But it also finds a significant place among the institutions that go to make up the Diocese of East Anglia. For, when reflecting on the place of this School, these staff and these pupils, these Governors, in the life of our city, it is right to point to the position the School holds in the Catholic educational system of the diocese, a diocese that covers the three counties of East Anglia. It is a Catholic school, and it stands or falls by its adherence to Catholic faith and values as much as, or even more so, by its all-round educational achievement. The two, far from being contradictory, are completely compatible.
I am, therefore, delighted to congratulate the School and to offer my thanks to the Headmistress, the Staff and, of course, to the Governors and the PTA. The present record is inspiring and a witness to much dedication and generosity. But there is also present – what is essential to any living, forward-looking community - a sense of pride and self-confidence. This is a night to celebrate this pride. Notre Dame is fully alive.
Obviously, I am expected to refer to our present situation. Equally, I do not want to abuse my position here tonight nor enter into contentious debate. The respite we received on Thursday is at least a sign that there is much more to be considered before irrevocable decisions are made. It would be easy just to say: NO ROAD – and leave it there. But there are some things that should be said and publicly said.
The writer of an article in Saturday's TIMES – the article was entitled 'Getting London Moving' - observed: 'we are looking for solutions which will improve mobility and improve conditions for residents. One appreciates that our own authorities here in Norwich are pursuing the same course and finding it overwhelmingly difficult to reconcile them. But what is important and must not be forgotten is that 'residents' is not restricted to homes but includes all that makes up a living city. Notre Dame has been resident in Norwich for a long time and has its proper address. We do not want it changed.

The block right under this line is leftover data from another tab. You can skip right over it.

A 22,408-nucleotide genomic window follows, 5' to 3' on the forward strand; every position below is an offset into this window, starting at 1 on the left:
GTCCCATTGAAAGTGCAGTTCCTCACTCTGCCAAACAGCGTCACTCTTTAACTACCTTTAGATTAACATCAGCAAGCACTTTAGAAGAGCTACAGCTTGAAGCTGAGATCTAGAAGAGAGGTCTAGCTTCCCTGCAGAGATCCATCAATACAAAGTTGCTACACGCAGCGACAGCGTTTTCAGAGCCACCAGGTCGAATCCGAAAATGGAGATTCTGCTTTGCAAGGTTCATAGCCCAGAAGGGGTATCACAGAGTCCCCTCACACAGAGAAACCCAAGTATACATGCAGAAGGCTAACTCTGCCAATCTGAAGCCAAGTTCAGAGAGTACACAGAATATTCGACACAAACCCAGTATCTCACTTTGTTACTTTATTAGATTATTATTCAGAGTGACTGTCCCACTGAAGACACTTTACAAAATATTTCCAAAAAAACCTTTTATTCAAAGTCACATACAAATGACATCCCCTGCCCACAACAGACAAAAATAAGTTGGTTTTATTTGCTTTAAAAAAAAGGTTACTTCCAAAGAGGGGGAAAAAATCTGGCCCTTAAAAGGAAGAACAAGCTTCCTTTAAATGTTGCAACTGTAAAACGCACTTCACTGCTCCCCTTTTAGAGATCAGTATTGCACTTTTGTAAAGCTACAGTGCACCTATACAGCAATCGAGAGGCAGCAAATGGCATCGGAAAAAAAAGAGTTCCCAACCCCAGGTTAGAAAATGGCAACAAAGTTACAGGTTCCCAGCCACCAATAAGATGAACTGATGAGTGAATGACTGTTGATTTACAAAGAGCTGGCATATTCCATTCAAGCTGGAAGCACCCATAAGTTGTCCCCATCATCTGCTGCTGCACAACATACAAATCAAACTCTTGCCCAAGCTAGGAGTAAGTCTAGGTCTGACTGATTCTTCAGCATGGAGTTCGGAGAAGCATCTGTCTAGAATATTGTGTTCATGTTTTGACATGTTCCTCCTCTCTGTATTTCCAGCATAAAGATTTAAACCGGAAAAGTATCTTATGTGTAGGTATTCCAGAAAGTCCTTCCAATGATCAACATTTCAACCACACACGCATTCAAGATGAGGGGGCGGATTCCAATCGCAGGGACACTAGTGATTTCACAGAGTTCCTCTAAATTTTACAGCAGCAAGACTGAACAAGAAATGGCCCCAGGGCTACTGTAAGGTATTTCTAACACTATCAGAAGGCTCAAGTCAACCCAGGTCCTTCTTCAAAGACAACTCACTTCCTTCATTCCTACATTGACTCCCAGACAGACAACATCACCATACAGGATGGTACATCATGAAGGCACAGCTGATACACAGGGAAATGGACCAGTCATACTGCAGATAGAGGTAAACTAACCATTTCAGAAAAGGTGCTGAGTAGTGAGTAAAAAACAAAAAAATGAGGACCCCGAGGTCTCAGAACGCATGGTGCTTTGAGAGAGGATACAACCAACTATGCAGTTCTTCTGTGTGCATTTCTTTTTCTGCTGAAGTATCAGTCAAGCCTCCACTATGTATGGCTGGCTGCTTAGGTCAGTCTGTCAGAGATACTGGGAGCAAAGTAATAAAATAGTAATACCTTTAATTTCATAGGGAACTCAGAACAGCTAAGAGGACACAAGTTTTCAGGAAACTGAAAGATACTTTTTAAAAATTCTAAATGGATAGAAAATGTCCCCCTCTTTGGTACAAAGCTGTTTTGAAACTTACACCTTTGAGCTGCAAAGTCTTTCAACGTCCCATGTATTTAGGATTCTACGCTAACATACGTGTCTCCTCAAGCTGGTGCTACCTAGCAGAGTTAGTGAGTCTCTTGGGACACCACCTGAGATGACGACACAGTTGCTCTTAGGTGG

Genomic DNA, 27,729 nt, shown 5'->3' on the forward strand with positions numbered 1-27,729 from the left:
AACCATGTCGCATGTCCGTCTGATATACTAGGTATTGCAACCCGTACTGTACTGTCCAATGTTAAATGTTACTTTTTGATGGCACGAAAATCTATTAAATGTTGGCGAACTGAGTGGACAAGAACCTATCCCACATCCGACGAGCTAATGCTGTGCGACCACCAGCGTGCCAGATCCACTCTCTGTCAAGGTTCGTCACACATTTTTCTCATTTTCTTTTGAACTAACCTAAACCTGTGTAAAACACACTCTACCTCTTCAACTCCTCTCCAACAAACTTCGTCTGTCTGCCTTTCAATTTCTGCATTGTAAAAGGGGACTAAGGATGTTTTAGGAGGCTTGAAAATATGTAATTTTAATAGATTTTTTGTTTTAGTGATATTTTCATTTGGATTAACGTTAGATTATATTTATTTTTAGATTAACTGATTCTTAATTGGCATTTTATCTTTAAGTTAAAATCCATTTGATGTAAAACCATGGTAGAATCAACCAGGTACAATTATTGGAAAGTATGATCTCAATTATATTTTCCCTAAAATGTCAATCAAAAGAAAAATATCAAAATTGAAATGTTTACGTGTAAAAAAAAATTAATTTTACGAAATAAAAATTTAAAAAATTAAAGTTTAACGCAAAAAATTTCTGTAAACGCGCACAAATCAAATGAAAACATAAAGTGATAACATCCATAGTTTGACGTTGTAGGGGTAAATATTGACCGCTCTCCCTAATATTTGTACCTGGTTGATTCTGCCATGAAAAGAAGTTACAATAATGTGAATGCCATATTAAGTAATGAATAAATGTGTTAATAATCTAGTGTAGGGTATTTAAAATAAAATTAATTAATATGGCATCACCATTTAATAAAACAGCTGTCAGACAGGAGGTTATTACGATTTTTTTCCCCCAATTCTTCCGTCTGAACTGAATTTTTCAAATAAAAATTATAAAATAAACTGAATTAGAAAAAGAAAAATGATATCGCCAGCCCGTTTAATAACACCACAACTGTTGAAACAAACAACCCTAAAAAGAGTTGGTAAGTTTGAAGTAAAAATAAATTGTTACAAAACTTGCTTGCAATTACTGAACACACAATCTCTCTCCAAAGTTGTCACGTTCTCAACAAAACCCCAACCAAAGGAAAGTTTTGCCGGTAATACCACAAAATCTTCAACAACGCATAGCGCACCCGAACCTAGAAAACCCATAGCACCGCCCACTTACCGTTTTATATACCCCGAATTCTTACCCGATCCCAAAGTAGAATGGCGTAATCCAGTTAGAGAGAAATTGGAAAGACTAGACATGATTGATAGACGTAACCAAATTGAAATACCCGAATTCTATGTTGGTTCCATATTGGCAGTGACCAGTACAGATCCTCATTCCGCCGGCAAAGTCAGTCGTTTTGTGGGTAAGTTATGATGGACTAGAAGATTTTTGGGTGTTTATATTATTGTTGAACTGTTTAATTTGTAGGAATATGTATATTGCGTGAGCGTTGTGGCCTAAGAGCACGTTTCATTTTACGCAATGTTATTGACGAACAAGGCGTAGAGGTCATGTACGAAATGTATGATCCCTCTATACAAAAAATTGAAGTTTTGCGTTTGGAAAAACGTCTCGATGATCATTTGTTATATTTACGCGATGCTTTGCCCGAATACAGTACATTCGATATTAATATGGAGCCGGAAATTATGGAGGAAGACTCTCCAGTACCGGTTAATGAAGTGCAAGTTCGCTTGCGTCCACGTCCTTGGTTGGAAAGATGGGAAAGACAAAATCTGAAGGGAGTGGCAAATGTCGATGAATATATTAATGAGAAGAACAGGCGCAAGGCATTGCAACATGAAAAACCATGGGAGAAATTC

Let it be also said that one has considerable sympathy not only for our neighbours who are threatened by the THREE OPTIONS but also for the planning authorities themselves. Norwich is a developing city and needs more infrastructure if it is to grow purposefully and prosperously. At the same time one is justified in asking what are the values which guide the present decision-making. We are not dealing just with a traffic problem. We are asking what kind of city our authorities have in mind in reaching decisions that affect the present identity of our city. Destroy schools and homes and present environment and one is left asking what you – the planners - consider important. A city is not just a mercantile or business centre whose interests, however good, are treated as paramount: it is a complex concentration of human communities. Business, trade and mercantile concerns are mingled with permanent residences and institutions which are frequently rooted in our past and enable us to be the present. Destroy the latter and you take away our identity. Would Norwich be a fine city, then?
These words are not meant to be emotive, even though we feel deeply about any decisions that would be destructive of our school's existence. All I ask – yes, it is a lot - is that our authorities keep all these elements in review as they reflect on what is best for the future of our city and county.
But there is one feature of our school that I have only lightly touched on. Notre Dame is a Catholic school. 'Catholic' indicates what we hold is at the heart of the school community and shapes its philosophy. 'Catholic' points to what we consider to be important in our choices. We are beings who choose, beings who cannot opt out of choosing. We choose careers, holidays, possessions, friends, even GOD. Many choices are made over our heads but many are ours, for which we (and no one else) are responsible.
We can be neither human nor Catholic if we do not exercise our need to choose and to defend choices once made. We should, therefore, not be surprised when we are asked by an outsider; what is so important about your choosing Notre Dame? Why did parents guide you towards this School? Why did competent and loyal staff choose to teach and serve here?